Stephan Laments Lack of Judicial Modesty on Supreme Court
The U.S. Supreme Court should restrain itself from issuing rulings that rely mainly on its authority and fail to make arguments that account for precedents, said Paul Stephan in his inaugural lecture as the Lewis F. Powell Jr. Professor of Law. According to Law School tradition, professors awarded endowed chairs customarily deliver a public lecture to mark their new title. Stephan was a law clerk for the late Supreme Court Justice Lewis F. Powell Jr. in 1978.
“Judicial modesty is a virtue and we do not see enough of it in the federal judiciary, particularly in the present justices of our Supreme Court, who just consider what they want,” said Stephan. He defined judicial modesty as “a serious effort to respect the boundaries on present action set by the past and the future. . . . A modest judge realizes that she occupies only a moment in a web of judging and respects her location on that web.
“The immodest judge maximizes his power and discretion. The essence of judicial modesty relies on authority and argument. Modesty relies on reason; immodesty is arbitrary.
“It is not necessarily immodest of a judge to take a position that will generate political controversy… or to overrule earlier case law,” explained Stephan, who held up Brown v. Board of Education as a dramatic and pivotal case that was not immodest. ”When a judge can defend a position taken with clear and persuasive argument based on widely accepted interpretive techniques where those arguments apply clear constraints on a judge’s future action,” he or she is showing proper respect for their role in the legal system, he said.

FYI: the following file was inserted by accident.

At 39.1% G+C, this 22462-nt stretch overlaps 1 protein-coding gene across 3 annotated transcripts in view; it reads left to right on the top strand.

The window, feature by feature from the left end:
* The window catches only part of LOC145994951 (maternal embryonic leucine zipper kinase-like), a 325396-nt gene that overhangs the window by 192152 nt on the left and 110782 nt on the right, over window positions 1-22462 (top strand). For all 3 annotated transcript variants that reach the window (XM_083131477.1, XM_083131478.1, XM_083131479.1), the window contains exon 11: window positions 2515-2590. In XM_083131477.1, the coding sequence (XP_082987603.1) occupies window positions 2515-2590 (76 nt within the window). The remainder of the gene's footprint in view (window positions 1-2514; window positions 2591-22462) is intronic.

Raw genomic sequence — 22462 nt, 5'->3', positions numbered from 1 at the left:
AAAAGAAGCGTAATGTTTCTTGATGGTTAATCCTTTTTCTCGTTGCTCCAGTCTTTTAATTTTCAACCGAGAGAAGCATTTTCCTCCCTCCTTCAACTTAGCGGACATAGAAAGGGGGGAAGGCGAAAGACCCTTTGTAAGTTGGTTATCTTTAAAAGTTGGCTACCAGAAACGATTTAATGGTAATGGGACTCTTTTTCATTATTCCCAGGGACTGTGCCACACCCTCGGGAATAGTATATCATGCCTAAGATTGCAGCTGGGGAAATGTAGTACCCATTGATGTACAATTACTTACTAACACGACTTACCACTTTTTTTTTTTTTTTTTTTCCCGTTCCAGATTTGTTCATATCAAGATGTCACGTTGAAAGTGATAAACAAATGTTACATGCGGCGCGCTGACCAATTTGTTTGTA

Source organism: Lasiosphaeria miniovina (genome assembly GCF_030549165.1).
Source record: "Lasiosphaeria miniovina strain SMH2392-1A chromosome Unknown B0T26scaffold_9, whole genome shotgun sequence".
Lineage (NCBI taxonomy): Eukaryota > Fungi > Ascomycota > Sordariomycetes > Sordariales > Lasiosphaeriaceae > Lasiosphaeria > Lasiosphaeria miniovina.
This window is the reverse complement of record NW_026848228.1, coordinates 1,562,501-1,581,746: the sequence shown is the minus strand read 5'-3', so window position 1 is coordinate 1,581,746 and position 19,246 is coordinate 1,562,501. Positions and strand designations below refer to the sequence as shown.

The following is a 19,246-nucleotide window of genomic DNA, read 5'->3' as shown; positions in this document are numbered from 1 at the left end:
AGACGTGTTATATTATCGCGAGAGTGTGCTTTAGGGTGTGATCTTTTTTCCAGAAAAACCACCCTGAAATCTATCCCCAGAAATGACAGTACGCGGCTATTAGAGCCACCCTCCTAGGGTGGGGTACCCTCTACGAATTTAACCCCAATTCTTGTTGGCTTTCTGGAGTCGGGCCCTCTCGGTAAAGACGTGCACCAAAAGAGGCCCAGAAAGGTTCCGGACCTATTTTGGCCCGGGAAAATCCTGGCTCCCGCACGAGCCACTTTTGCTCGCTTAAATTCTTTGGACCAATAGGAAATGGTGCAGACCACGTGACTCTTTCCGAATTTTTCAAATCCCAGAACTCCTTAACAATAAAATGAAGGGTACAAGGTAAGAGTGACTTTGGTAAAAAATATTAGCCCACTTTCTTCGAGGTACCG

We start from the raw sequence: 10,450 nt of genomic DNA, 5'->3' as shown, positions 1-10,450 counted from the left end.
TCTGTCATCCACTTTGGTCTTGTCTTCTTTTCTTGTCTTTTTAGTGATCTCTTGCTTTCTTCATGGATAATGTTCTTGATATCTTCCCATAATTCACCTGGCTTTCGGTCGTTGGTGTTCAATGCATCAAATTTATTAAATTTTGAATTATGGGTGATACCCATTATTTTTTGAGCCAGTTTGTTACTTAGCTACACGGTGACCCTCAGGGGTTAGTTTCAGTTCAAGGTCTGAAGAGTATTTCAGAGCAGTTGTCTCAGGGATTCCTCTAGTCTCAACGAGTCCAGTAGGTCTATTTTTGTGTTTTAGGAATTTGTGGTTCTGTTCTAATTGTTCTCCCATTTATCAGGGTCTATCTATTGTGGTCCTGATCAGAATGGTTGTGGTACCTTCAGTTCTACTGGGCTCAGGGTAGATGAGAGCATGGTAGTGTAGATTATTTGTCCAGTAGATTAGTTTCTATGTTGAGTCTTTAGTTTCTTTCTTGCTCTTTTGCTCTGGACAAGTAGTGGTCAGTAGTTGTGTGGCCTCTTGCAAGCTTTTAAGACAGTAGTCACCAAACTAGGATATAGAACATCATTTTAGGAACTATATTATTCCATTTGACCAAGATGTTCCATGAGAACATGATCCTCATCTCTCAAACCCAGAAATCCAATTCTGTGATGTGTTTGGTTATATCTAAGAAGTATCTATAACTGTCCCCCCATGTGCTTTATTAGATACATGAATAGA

Stephan illustrated judicial modesty with an analysis of Justice Powell’s dissenting opinion in the 1979 case of Cannon v. University of Chicago which involved the question of whether the Title XI act of 1972 that forbid discrimination based on gender in the admissions policies of universities receiving public funds. As an example of immodesty he analyzed the Supreme Court’s ruling last term in Sosa v. Alvarez-Machain, a now-famous case involving the Alien Tort Statute and the power of federal judges to hear private lawsuits seeking redress for violations under customary international law. He said the decision in Sosa tried to avoid controversy but ended up being “unintelligible” and further eroding confidence in how the legal system works.
“If you believe as I do that our approach to judicial authority
is an essential part of our society’s greater openness to
dissent and innovation, and greater opportunities for the weak
and marginalized than any other political culture currently allows,
then judicial immodesty is a big problem,” Stephan said.
Reported by M. Marshall